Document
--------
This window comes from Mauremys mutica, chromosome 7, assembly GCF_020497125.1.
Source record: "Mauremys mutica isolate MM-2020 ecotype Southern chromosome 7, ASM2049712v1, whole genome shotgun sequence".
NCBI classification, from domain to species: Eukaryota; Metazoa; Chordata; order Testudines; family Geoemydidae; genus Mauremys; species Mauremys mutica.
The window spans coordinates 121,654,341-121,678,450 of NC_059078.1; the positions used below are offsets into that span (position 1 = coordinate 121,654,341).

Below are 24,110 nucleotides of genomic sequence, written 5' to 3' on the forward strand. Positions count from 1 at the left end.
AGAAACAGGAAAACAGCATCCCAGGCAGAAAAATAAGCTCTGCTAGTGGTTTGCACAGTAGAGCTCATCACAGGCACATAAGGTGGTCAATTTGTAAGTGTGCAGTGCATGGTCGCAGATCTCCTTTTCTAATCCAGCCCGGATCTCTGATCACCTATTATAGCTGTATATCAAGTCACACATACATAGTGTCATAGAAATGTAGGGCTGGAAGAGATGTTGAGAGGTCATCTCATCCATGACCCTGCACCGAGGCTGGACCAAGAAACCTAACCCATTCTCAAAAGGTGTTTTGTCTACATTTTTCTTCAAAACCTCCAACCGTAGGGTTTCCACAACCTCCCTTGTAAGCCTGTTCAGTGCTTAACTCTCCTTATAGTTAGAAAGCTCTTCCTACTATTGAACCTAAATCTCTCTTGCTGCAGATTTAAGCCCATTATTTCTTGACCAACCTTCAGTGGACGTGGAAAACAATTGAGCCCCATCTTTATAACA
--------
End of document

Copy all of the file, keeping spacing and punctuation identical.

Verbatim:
This window comes from Mauremys mutica, chromosome 7, assembly GCF_020497125.1.
Source record: "Mauremys mutica isolate MM-2020 ecotype Southern chromosome 7, ASM2049712v1, whole genome shotgun sequence".
NCBI classification, from domain to species: Eukaryota; Metazoa; Chordata; order Testudines; family Geoemydidae; genus Mauremys; species Mauremys mutica.
The window spans coordinates 121,654,341-121,678,450 of NC_059078.1; the positions used below are offsets into that span (position 1 = coordinate 121,654,341).

Below are 24,110 nucleotides of genomic sequence, written 5' to 3' on the forward strand. Positions count from 1 at the left end.
AGAAACAGGAAAACAGCATCCCAGGCAGAAAAATAAGCTCTGCTAGTGGTTTGCACAGTAGAGCTCATCACAGGCACATAAGGTGGTCAATTTGTAAGTGTGCAGTGCATGGTCGCAGATCTCCTTTTCTAATCCAGCCCGGATCTCTGATCACCTATTATAGCTGTATATCAAGTCACACATACATAGTGTCATAGAAATGTAGGGCTGGAAGAGATGTTGAGAGGTCATCTCATCCATGACCCTGCACCGAGGCTGGACCAAGAAACCTAACCCATTCTCAAAAGGTGTTTTGTCTACATTTTTCTTCAAAACCTCCAACCGTAGGGTTTCCACAACCTCCCTTGTAAGCCTGTTCAGTGCTTAACTCTCCTTATAGTTAGAAAGCTCTTCCTACTATTGAACCTAAATCTCTCTTGCTGCAGATTTAAGCCCATTATTTCTTGACCAACCTTCAGTGGACGTGGAAAACAATTGAGCCCCATCTTTATAACA